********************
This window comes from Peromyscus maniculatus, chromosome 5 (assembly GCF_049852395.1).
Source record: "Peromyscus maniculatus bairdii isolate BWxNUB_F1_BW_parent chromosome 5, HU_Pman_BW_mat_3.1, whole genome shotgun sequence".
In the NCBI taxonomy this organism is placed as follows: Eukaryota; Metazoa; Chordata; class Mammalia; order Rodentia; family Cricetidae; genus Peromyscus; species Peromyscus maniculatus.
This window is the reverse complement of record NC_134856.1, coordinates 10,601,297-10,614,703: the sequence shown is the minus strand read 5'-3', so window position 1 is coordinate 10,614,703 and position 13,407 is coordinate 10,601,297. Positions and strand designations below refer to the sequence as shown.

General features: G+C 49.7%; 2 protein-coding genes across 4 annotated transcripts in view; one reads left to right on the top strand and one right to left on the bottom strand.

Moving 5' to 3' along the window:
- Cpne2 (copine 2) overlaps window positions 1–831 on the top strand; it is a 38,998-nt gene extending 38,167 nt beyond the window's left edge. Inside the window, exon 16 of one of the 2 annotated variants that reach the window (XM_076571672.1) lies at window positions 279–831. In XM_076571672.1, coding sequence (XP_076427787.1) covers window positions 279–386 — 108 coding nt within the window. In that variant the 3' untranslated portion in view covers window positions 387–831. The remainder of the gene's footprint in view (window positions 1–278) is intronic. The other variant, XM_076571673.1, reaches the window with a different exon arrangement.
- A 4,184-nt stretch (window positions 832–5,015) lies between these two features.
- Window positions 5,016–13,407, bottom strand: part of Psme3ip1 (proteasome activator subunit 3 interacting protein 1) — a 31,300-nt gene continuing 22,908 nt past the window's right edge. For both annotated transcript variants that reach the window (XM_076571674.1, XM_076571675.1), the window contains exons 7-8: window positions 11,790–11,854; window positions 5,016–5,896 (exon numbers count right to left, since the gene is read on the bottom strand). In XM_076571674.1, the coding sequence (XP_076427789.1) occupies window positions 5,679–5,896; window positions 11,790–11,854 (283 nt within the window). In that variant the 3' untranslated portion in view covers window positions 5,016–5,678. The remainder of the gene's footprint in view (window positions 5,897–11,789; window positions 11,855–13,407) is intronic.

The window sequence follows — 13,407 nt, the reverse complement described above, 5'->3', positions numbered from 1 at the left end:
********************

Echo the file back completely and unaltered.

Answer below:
This window comes from Peromyscus maniculatus, chromosome 5 (assembly GCF_049852395.1).
Source record: "Peromyscus maniculatus bairdii isolate BWxNUB_F1_BW_parent chromosome 5, HU_Pman_BW_mat_3.1, whole genome shotgun sequence".
In the NCBI taxonomy this organism is placed as follows: Eukaryota; Metazoa; Chordata; class Mammalia; order Rodentia; family Cricetidae; genus Peromyscus; species Peromyscus maniculatus.
This window is the reverse complement of record NC_134856.1, coordinates 10,601,297-10,614,703: the sequence shown is the minus strand read 5'-3', so window position 1 is coordinate 10,614,703 and position 13,407 is coordinate 10,601,297. Positions and strand designations below refer to the sequence as shown.

General features: G+C 49.7%; 2 protein-coding genes across 4 annotated transcripts in view; one reads left to right on the top strand and one right to left on the bottom strand.

Moving 5' to 3' along the window:
- Cpne2 (copine 2) overlaps window positions 1–831 on the top strand; it is a 38,998-nt gene extending 38,167 nt beyond the window's left edge. Inside the window, exon 16 of one of the 2 annotated variants that reach the window (XM_076571672.1) lies at window positions 279–831. In XM_076571672.1, coding sequence (XP_076427787.1) covers window positions 279–386 — 108 coding nt within the window. In that variant the 3' untranslated portion in view covers window positions 387–831. The remainder of the gene's footprint in view (window positions 1–278) is intronic. The other variant, XM_076571673.1, reaches the window with a different exon arrangement.
- A 4,184-nt stretch (window positions 832–5,015) lies between these two features.
- Window positions 5,016–13,407, bottom strand: part of Psme3ip1 (proteasome activator subunit 3 interacting protein 1) — a 31,300-nt gene continuing 22,908 nt past the window's right edge. For both annotated transcript variants that reach the window (XM_076571674.1, XM_076571675.1), the window contains exons 7-8: window positions 11,790–11,854; window positions 5,016–5,896 (exon numbers count right to left, since the gene is read on the bottom strand). In XM_076571674.1, the coding sequence (XP_076427789.1) occupies window positions 5,679–5,896; window positions 11,790–11,854 (283 nt within the window). In that variant the 3' untranslated portion in view covers window positions 5,016–5,678. The remainder of the gene's footprint in view (window positions 5,897–11,789; window positions 11,855–13,407) is intronic.

The window sequence follows — 13,407 nt, the reverse complement described above, 5'->3', positions numbered from 1 at the left end: